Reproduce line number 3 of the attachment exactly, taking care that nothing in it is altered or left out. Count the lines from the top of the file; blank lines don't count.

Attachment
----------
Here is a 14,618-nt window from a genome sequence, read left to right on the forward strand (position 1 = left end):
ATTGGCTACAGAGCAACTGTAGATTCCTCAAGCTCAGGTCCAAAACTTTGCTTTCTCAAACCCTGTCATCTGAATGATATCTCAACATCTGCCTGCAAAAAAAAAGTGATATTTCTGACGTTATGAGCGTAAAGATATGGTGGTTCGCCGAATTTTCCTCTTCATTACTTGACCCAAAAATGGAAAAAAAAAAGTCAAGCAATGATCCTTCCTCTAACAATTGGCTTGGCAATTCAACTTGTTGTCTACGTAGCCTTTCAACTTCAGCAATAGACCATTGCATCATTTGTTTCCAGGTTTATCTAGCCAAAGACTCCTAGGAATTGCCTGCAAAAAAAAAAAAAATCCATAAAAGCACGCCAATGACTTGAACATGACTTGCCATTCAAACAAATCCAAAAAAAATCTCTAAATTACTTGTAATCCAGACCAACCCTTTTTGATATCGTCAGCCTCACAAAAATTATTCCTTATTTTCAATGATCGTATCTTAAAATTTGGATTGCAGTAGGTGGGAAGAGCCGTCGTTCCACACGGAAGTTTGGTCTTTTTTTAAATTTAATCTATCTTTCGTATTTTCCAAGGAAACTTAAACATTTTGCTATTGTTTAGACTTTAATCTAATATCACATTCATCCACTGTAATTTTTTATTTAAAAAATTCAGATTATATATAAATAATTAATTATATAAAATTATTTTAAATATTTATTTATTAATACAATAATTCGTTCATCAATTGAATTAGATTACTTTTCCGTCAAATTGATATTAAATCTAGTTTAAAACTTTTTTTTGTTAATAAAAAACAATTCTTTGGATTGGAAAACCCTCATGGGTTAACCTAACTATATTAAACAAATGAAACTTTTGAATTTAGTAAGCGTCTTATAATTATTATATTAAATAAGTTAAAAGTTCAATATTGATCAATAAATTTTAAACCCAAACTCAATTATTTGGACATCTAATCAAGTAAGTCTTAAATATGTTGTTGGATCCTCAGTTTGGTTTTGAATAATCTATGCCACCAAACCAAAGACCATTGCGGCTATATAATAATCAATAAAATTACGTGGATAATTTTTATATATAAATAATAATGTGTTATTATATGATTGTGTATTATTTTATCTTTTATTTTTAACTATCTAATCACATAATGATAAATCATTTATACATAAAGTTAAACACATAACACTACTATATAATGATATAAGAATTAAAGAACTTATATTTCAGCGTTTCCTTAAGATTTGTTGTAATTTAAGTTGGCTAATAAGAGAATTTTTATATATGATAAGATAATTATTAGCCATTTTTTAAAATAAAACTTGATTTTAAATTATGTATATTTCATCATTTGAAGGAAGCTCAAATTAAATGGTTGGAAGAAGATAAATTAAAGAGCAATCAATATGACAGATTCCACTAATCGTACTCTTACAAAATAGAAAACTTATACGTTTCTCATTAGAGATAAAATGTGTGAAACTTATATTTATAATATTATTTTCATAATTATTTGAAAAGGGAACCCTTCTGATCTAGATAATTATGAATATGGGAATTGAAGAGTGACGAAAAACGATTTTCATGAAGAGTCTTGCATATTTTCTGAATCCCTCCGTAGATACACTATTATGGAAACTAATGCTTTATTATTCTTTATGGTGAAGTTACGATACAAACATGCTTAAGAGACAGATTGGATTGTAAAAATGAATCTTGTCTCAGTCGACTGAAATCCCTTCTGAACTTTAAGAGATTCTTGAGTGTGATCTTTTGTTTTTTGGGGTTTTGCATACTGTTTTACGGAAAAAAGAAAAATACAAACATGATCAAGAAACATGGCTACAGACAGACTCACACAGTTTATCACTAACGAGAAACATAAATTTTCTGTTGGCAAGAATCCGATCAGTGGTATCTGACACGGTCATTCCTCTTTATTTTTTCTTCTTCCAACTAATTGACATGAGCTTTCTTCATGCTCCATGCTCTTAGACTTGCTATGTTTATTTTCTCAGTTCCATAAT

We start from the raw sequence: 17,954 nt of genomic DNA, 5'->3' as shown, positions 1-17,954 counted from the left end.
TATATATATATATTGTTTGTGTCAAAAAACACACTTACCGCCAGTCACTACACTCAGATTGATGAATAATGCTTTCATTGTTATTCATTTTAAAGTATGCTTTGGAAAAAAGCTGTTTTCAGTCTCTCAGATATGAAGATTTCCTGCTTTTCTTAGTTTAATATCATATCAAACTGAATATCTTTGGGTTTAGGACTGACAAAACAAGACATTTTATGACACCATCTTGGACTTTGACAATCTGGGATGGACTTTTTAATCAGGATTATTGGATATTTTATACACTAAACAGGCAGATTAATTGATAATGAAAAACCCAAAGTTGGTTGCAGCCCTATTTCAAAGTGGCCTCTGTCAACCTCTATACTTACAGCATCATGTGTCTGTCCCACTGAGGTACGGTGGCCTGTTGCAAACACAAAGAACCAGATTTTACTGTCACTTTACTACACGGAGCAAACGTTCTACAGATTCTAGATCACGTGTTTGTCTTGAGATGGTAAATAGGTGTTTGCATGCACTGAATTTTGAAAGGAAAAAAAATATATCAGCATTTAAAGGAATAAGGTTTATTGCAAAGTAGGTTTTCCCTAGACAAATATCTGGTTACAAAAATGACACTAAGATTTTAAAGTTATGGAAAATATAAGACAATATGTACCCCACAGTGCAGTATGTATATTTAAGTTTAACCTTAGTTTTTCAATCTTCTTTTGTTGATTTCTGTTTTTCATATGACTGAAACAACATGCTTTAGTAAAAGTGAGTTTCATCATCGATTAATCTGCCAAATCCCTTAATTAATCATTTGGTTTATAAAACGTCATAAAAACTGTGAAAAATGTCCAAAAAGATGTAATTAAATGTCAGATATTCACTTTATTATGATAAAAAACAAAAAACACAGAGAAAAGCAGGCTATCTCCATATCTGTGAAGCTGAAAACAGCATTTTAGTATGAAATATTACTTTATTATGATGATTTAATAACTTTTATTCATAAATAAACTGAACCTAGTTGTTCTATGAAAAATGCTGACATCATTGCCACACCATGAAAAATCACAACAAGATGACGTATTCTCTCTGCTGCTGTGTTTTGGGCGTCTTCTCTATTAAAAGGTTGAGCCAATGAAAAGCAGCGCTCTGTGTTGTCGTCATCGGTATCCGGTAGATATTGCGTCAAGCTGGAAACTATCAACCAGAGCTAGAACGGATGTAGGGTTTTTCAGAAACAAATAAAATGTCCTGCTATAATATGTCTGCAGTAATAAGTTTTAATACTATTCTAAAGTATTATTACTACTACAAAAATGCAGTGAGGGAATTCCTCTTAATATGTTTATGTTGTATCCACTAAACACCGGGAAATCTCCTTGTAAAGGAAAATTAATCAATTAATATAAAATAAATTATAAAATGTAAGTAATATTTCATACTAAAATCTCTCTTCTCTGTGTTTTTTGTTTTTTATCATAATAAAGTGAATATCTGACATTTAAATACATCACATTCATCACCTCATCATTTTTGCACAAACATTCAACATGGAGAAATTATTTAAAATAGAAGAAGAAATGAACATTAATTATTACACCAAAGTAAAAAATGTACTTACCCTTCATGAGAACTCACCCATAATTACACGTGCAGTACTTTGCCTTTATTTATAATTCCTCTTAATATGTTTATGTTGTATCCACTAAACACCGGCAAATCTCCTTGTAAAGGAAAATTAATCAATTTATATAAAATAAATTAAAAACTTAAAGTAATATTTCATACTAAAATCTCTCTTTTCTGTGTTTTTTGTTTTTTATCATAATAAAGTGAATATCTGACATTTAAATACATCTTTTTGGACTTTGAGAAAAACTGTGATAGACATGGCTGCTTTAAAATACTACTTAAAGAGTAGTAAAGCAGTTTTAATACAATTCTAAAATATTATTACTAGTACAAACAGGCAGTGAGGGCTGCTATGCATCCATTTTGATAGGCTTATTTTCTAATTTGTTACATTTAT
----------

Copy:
We start from the raw sequence: 17,954 nt of genomic DNA, 5'->3' as shown, positions 1-17,954 counted from the left end.